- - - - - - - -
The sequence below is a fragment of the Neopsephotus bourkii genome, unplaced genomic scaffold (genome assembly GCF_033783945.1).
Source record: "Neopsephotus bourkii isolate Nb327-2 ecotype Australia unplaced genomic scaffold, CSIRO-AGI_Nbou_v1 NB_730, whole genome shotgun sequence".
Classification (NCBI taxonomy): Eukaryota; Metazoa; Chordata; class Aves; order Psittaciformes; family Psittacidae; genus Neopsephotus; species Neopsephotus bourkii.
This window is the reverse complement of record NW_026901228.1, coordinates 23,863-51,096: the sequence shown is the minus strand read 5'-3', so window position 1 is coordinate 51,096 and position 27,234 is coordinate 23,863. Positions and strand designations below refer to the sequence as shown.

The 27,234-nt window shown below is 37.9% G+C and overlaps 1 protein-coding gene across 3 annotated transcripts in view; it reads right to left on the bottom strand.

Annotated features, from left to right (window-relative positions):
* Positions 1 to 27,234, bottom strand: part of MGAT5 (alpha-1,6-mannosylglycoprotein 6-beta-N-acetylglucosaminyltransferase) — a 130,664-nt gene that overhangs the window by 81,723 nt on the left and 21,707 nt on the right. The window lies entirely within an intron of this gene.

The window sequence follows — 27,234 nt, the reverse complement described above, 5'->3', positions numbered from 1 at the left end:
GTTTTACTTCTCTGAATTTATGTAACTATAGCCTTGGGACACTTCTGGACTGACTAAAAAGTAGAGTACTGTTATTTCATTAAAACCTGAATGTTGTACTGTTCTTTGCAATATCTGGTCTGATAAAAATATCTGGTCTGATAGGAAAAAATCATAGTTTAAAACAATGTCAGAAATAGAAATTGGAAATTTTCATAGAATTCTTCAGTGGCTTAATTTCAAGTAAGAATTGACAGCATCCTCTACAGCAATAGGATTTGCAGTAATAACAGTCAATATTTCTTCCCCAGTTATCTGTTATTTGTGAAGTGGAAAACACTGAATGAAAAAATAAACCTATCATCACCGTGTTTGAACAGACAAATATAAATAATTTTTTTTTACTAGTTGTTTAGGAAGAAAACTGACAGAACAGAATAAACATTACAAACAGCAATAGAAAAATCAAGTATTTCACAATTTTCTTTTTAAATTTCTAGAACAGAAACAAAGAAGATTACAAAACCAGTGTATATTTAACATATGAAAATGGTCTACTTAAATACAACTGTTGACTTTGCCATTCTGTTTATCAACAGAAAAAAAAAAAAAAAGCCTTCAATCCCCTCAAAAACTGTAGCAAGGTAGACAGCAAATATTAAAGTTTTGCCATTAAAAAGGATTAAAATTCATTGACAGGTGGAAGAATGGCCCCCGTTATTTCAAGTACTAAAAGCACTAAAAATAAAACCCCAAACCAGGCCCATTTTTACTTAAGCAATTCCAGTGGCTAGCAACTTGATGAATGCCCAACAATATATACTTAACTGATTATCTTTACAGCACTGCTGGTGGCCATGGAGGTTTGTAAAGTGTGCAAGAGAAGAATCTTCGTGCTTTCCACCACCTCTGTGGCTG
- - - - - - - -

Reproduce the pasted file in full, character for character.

The sequence below is a fragment of the Neopsephotus bourkii genome, unplaced genomic scaffold (genome assembly GCF_033783945.1).
Source record: "Neopsephotus bourkii isolate Nb327-2 ecotype Australia unplaced genomic scaffold, CSIRO-AGI_Nbou_v1 NB_730, whole genome shotgun sequence".
Classification (NCBI taxonomy): Eukaryota; Metazoa; Chordata; class Aves; order Psittaciformes; family Psittacidae; genus Neopsephotus; species Neopsephotus bourkii.
This window is the reverse complement of record NW_026901228.1, coordinates 23,863-51,096: the sequence shown is the minus strand read 5'-3', so window position 1 is coordinate 51,096 and position 27,234 is coordinate 23,863. Positions and strand designations below refer to the sequence as shown.

The 27,234-nt window shown below is 37.9% G+C and overlaps 1 protein-coding gene across 3 annotated transcripts in view; it reads right to left on the bottom strand.

Annotated features, from left to right (window-relative positions):
* Positions 1 to 27,234, bottom strand: part of MGAT5 (alpha-1,6-mannosylglycoprotein 6-beta-N-acetylglucosaminyltransferase) — a 130,664-nt gene that overhangs the window by 81,723 nt on the left and 21,707 nt on the right. The window lies entirely within an intron of this gene.

The window sequence follows — 27,234 nt, the reverse complement described above, 5'->3', positions numbered from 1 at the left end:
GTTTTACTTCTCTGAATTTATGTAACTATAGCCTTGGGACACTTCTGGACTGACTAAAAAGTAGAGTACTGTTATTTCATTAAAACCTGAATGTTGTACTGTTCTTTGCAATATCTGGTCTGATAAAAATATCTGGTCTGATAGGAAAAAATCATAGTTTAAAACAATGTCAGAAATAGAAATTGGAAATTTTCATAGAATTCTTCAGTGGCTTAATTTCAAGTAAGAATTGACAGCATCCTCTACAGCAATAGGATTTGCAGTAATAACAGTCAATATTTCTTCCCCAGTTATCTGTTATTTGTGAAGTGGAAAACACTGAATGAAAAAATAAACCTATCATCACCGTGTTTGAACAGACAAATATAAATAATTTTTTTTTACTAGTTGTTTAGGAAGAAAACTGACAGAACAGAATAAACATTACAAACAGCAATAGAAAAATCAAGTATTTCACAATTTTCTTTTTAAATTTCTAGAACAGAAACAAAGAAGATTACAAAACCAGTGTATATTTAACATATGAAAATGGTCTACTTAAATACAACTGTTGACTTTGCCATTCTGTTTATCAACAGAAAAAAAAAAAAAAAGCCTTCAATCCCCTCAAAAACTGTAGCAAGGTAGACAGCAAATATTAAAGTTTTGCCATTAAAAAGGATTAAAATTCATTGACAGGTGGAAGAATGGCCCCCGTTATTTCAAGTACTAAAAGCACTAAAAATAAAACCCCAAACCAGGCCCATTTTTACTTAAGCAATTCCAGTGGCTAGCAACTTGATGAATGCCCAACAATATATACTTAACTGATTATCTTTACAGCACTGCTGGTGGCCATGGAGGTTTGTAAAGTGTGCAAGAGAAGAATCTTCGTGCTTTCCACCACCTCTGTGGCTG